Masters in Governance and Entrepreneurship in Northern and Indigenous Areas (GENI)

Last Updated on December 25, 2022

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Masters In Governance And Entrepreneurship In Northern And Indigenous Areas (GENI)

GENI is an interdisciplinary program that welcomes students from a variety of academic backgrounds.

Northern and indigenous communities will benefit from GENI’s expertise in governance, consultation, and entrepreneurship. The graduates will build a worldwide network aimed at better understanding the north’s current and future issues, such as climate change and globalization, and how to best address them in ways that benefit the region’s towns and peoples.

Admission Requirements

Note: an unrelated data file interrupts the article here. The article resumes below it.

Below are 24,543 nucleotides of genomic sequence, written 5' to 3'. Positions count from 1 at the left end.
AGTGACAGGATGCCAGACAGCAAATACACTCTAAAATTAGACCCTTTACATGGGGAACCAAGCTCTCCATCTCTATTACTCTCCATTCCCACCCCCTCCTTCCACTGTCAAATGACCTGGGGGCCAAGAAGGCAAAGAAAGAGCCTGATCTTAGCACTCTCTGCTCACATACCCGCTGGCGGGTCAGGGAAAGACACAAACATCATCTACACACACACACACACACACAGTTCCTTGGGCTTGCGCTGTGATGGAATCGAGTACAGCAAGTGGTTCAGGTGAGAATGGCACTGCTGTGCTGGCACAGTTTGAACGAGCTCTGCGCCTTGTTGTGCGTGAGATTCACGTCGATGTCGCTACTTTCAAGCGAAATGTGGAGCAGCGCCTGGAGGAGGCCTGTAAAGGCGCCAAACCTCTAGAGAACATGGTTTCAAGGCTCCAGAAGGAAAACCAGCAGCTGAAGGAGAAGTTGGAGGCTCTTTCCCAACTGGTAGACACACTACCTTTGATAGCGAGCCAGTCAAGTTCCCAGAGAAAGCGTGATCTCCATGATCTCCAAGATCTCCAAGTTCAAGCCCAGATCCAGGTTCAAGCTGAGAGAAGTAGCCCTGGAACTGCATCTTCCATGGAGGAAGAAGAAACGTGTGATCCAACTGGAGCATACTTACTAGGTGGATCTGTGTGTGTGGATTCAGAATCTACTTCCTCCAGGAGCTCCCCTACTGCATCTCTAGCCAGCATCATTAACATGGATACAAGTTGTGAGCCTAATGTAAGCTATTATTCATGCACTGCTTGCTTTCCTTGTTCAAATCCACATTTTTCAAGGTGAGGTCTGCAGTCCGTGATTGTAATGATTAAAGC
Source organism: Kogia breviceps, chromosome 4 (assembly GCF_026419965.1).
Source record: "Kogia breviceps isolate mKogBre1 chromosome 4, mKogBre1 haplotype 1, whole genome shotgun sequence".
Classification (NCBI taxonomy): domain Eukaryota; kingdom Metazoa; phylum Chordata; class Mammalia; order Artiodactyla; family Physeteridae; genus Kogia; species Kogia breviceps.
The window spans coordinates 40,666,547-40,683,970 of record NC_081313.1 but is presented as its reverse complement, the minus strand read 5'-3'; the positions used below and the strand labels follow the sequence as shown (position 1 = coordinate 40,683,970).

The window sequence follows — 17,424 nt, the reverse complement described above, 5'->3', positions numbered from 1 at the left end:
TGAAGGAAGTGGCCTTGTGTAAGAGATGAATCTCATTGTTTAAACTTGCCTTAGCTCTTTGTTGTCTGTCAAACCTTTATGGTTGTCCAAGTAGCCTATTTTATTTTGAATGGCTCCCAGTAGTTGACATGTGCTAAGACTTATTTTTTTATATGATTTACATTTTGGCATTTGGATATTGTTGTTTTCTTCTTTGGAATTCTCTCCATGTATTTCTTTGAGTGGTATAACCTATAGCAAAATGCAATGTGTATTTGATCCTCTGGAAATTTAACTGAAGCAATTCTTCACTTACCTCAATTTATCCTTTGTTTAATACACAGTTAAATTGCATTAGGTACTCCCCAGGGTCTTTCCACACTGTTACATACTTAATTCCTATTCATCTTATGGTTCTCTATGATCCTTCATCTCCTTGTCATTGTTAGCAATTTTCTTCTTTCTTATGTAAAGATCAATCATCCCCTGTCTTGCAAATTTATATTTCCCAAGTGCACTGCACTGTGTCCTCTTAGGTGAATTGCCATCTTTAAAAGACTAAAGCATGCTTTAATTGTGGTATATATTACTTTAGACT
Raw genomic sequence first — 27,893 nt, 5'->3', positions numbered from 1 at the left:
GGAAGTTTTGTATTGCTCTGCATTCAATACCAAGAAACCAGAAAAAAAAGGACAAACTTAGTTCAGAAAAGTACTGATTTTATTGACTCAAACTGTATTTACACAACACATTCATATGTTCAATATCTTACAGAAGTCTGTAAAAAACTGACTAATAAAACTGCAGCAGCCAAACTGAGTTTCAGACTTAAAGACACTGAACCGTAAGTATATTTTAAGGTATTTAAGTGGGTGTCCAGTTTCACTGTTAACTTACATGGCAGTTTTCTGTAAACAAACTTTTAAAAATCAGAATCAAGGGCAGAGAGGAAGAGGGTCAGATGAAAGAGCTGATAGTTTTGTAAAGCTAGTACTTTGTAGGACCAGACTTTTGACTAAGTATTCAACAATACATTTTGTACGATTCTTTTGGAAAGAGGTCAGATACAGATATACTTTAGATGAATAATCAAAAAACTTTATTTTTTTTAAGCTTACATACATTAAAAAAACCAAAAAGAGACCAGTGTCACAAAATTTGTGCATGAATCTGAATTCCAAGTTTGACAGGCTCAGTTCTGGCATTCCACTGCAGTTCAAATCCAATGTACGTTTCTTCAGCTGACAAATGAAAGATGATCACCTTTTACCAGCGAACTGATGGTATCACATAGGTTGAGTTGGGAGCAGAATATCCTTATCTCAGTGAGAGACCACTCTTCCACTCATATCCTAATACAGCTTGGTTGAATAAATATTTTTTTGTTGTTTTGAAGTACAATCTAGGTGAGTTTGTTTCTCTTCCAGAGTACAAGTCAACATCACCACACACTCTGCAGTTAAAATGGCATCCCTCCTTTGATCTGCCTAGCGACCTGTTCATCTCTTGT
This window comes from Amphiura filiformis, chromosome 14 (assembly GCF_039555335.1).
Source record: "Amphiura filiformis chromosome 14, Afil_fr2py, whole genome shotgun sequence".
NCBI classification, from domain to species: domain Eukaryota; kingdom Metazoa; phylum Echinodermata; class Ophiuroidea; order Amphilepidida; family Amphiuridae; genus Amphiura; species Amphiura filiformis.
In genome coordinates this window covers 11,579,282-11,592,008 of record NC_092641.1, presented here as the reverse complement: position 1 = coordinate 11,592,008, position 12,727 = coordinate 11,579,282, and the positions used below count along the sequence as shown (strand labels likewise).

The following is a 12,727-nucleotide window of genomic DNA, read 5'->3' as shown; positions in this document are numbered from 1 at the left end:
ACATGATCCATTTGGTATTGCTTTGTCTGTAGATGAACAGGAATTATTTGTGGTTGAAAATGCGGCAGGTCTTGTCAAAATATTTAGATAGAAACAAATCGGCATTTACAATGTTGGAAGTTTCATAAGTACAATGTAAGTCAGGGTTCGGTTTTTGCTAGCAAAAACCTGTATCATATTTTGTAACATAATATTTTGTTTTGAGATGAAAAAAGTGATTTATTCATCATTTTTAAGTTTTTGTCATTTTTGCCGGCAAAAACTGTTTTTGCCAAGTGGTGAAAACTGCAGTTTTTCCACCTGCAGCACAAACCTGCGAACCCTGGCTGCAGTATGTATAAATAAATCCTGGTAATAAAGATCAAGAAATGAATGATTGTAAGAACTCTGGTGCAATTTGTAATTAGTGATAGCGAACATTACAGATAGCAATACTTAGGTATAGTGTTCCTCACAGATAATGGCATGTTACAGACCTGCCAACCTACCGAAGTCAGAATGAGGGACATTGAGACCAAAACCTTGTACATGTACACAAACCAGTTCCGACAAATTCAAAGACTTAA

• A cumulative weighted average of at least 70% (U of S grade system equivalent) in the last two years of full-time study (i.e. 60 credit units U of S equivalent).
  • A four-year undergraduate degree, or equivalent from a recognized college or university in academic fields of the social sciences, law or education, OR,
  • A three-year first cycle undergraduate degree, in an academic discipline relevant to the proposed field of study, from an institution that meets the criteria set forth in the Bologna Declaration, will be acceptable as the equivalent of an undergraduate honours degree.
  • Applicants will be selected by the GENI Program Board, which will include representatives of the Johnson Shoyama Graduate School of Public Policy and the Sami Study Centre (SESAM, UiT).